Three Minute Squiz With… Annabelle Hickson
8 January 2019
Although Annabelle Hickson has been a Squiz subscriber for some time, we only recently became aware of her when her fab podcast with Gillian Bell, Dispatch to a Friend, was selected by Apple (alongside The Squiz Today podcast, ahem) as one of the best of 2018. Annabelle has a regular column in Country Style magazine, and she’s also a photographer/flower lover/pecan farmer. That’s quite a skill set… Please welcome Annabelle as she takes on our first Three Minute Squiz of 2019.
(Photo credit: Luisa Brimble)
How and where do you Squiz?
In bed, with coffee, on my phone.
A little bit about you. Where did you grow up and how did you come to be a writer who lives on a pecan farm in northern NSW?
I grew up in Sydney and actually worked as a journalist at The Australian where I did my cadetship. I adored that job wholeheartedly, even the door knocks and the other dreadful things you have to do as a low rung general reporter. After a couple of years in Holt Street, I spent a year at The Australian’s Brisbane bureau and was well and truly fired up about a long career in journalism. But then I fell in love with a farmer. The men in the Brissy office called him Biggles because he flew a small plane. He picked me up at Archerfield airport for our first date. I remember turning to one of the older reporters for advice, just before the date, saying “I think I really like this guy but I am not sure how he feels about me.” The reporter looked at me and said “he’s picking you up in a goddamn plane. He is keen”. Within about six months I had moved out west.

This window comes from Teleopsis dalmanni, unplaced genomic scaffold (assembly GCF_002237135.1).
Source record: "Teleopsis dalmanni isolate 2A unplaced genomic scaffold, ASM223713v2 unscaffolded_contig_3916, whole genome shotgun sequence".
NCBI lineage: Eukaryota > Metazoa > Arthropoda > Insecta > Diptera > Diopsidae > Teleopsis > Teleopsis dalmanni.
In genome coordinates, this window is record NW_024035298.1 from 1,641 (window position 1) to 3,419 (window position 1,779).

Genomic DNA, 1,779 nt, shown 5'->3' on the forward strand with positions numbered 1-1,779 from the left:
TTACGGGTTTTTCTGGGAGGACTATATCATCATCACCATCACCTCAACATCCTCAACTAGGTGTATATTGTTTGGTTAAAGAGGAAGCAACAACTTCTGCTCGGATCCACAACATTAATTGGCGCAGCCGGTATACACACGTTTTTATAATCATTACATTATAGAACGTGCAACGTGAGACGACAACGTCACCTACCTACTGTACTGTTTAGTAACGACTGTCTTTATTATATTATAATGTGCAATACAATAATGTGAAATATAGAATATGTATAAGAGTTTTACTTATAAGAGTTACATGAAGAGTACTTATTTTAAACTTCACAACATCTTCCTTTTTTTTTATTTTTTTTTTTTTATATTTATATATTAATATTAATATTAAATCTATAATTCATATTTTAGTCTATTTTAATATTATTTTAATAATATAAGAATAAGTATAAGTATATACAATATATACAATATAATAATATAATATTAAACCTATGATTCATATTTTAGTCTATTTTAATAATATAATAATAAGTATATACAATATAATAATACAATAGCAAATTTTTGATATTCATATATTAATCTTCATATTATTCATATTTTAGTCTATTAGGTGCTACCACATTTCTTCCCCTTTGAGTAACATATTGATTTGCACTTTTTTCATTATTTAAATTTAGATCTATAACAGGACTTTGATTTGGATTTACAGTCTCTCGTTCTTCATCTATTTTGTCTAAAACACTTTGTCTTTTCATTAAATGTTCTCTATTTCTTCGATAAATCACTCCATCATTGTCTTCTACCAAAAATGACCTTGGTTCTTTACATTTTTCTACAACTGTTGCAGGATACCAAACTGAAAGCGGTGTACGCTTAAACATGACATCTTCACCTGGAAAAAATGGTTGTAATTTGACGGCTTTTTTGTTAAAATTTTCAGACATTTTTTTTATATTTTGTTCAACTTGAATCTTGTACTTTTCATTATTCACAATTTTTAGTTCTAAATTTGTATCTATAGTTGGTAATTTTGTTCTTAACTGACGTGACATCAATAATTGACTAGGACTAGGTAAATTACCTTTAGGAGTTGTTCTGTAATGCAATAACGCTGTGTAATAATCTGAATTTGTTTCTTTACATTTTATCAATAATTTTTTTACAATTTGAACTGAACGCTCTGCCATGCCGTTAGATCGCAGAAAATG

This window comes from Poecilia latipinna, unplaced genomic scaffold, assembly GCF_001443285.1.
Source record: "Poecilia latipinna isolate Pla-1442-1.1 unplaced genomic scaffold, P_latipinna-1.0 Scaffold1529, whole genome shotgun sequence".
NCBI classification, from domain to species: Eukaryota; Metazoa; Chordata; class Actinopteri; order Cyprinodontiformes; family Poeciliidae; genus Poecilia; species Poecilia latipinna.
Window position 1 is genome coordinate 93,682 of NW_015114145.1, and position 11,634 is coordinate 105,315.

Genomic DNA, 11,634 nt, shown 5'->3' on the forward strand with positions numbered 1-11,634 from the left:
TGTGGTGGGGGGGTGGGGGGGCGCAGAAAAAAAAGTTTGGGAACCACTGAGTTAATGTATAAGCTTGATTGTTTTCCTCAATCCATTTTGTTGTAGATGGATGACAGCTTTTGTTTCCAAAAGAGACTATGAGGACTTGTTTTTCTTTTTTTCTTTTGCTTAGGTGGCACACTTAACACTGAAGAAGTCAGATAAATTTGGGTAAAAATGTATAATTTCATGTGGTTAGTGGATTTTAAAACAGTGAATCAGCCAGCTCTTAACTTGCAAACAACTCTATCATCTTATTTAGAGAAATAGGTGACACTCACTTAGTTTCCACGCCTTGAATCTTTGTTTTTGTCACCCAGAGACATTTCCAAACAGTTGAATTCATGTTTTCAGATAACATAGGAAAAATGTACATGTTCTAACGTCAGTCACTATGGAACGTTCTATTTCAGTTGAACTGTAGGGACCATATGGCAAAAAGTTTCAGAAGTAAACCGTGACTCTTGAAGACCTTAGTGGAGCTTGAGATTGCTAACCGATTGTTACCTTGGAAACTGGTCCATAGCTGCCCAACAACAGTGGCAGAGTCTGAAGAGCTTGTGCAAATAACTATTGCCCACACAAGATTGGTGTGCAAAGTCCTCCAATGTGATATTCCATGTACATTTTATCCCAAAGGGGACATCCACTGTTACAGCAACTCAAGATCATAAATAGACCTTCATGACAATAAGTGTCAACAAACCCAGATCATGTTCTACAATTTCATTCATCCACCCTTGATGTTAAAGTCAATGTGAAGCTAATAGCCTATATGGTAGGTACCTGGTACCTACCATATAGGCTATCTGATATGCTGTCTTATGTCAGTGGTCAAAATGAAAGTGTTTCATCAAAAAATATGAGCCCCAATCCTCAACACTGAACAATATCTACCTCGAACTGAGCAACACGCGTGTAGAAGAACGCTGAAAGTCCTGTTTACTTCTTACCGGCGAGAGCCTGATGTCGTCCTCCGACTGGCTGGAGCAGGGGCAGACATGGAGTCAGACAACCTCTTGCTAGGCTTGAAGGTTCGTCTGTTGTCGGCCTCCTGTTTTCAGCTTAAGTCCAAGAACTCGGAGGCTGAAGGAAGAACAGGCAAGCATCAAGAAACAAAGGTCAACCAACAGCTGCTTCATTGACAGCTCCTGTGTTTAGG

Cue non-farm-girl question, how do you grow pecans?
I have great sympathy for people who ask non-farm-girl questions because I ask them every day. Pecans are nut trees native to the US which grow very happily in the deep alluvial soils (ie river flats) that we have in the Dumaresq Valley where we live in north-west NSW, an hour west of Tenterfield. You’d be mad to grow them without either good, reliable rainfall or permanent water. They take about seven years to start producing so you also have to be patient.
Your podcast Dispatch to a Friend was selected by Apple as one of the best Aussie podcasts of the year. For those who haven’t listened, tell us what it is about?
Dispatch to a Friend is a podcast based on the letters I write to my friend, cake-maker Gillian Bell, and the letters she writes to me. We both love food, cooking, gardening… the ordinary pleasures of daily life. Gillian lives in Brisbane and jets about the world making the most unbelievable wedding cakes, while I am out on the farm with small children cutting roadside weeds. We’re in quite different stages but have so much in common. I hope, more than anything, that for our listeners this podcast is about the joy of female friendship because that’s what it is all about for me.
The way you and Gillian write to each other exposes a very special friendship. How did you become friends?
We met on Instagram, which I’ve found to be a very effective platonic Tinder. Through the Instagram connection, she signed up to a four-day photography workshop I held out on my neighbour’s farm. We became firm friends, writing to each other regularly and seeing each other in person too.
Speaking of Instagram, your page is beautiful in its showcasing of your love of flowers and floral arrangements. Any flower arranging tips?